The First World War by Michael Howard
(Very Short Introductions)

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By the time the First World War ended in 1918, eight million people had died in what had been perhaps the most apocalyptic episode the world had known. This Very Short Introduction provides a concise and insightful history of the 'Great War', focusing on why it happened, how it was fought, and why it had the consequences it did.

It examines the state of Europe in 1914 and the outbreak of war; the onset of attrition and crisis; the role of the US; the collapse of Russia; and the weakening and eventual surrender of the Central Powers. Looking at the historical controversies surrounding the causes and conduct of war, Michael Howard also describes how peace was ultimately made, and the potent legacy of resentment left to Germany.

ABOUT THE SERIES: The Very Short Introductions series from Oxford University Press contains hundreds of titles in almost every subject area. These pocket-sized books are the perfect way to get ahead in a new subject quickly. Our expert authors combine facts, analysis, perspective, new ideas, and enthusiasm to make interesting and challenging topics highly readable.

About Michael Howard

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Michael Howard is is a principal security program manager on the Trustworthy Computing Group's Security Engineering team at Microsoft. He is the author or coauthor of many well-known software security books and is an editor of IEEE Security & Privacy. David LeBlanc, Ph.D., is a principal software development engineer on the Microsoft Office security team. He is a coauthor, with Michael Howard, of Writing Secure Code (Microsoft Press). John Viega is CTO of the SaaS Business Unit at McAfee and was previously their chief security architect. He is the author of five other security books. Mr. Viega first defined the 19 deadly sins of software security for the Department of Homeland Security.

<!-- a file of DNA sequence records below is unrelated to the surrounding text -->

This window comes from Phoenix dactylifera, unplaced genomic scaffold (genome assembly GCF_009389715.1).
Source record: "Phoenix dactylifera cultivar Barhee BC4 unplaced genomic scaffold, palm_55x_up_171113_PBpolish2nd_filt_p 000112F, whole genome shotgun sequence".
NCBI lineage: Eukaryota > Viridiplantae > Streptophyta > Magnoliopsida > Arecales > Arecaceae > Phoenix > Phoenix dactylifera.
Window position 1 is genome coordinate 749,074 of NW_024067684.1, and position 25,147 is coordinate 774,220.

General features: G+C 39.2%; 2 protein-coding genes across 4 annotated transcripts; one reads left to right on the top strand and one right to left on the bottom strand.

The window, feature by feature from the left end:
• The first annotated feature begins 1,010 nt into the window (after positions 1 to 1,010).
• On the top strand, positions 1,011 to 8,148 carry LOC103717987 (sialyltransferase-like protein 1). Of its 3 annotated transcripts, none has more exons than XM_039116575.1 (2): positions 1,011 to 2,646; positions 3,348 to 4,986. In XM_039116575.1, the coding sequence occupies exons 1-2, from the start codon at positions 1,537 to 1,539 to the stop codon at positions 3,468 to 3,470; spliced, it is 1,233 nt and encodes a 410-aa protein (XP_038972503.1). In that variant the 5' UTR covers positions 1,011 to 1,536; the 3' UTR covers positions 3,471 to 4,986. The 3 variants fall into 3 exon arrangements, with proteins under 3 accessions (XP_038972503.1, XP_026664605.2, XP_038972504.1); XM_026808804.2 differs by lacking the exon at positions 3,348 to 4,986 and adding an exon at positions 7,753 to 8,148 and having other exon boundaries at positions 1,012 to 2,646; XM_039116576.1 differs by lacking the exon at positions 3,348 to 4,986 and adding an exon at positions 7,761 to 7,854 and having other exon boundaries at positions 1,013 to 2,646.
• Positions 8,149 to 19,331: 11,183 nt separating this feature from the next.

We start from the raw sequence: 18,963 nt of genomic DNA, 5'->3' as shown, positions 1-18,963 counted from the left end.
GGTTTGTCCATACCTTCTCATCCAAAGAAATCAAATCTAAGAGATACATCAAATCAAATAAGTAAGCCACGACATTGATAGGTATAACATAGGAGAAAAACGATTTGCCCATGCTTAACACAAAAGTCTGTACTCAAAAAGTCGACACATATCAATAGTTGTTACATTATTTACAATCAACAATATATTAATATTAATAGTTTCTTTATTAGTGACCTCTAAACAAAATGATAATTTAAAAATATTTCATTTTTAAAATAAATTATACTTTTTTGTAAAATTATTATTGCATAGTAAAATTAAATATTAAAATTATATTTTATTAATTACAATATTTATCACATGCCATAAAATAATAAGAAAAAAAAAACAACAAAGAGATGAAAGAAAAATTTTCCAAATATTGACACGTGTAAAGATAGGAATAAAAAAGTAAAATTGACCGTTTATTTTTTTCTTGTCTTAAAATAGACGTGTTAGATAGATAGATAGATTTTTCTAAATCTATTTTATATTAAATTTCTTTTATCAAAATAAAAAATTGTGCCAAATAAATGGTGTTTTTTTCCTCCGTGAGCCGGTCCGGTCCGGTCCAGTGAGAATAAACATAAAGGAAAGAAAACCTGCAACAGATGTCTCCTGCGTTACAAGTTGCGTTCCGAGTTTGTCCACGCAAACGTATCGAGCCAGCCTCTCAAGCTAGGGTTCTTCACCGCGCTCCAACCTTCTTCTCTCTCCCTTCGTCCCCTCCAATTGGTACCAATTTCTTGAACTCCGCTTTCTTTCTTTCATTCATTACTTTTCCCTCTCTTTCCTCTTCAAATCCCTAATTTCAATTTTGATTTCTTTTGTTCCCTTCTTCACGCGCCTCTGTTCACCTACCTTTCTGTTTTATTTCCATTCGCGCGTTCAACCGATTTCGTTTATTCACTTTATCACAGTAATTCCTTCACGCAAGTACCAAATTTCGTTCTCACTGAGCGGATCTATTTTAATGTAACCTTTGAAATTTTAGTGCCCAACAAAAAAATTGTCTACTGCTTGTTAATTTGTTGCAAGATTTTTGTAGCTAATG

Published January 25, 2007 by OUP Oxford. 134 pages
Genres: History, War, Education & Reference. Non-fiction

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Discussing refugees, he describes “the first trickle of that immense and miserable flood of uprooted humanity that was to characterize warfare for the rest of the century.” The author deals skillfully with the late, reluctant entry of the US into the conflict, occasioned by German submarine attac...

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The Telegraph

In Bloody Victory: the Sacrifice on the Somme and the Making of the Twentieth Century, Haig may not exactly be his hero – at one stage he is described as being “self-centred and petty-minded to the end” – but that does not prevent him from being presented as “the man who won the war”.

Jul 27 2009 | Read Full Review of The First World War (Very Sho...

Reviews in History

Fischer produced two ground-breaking books on German war aims and German planning for war that completely changed the debate on the origins of the 1914-1918 war.

Nov 30 2009 | Read Full Review of The First World War (Very Sho...

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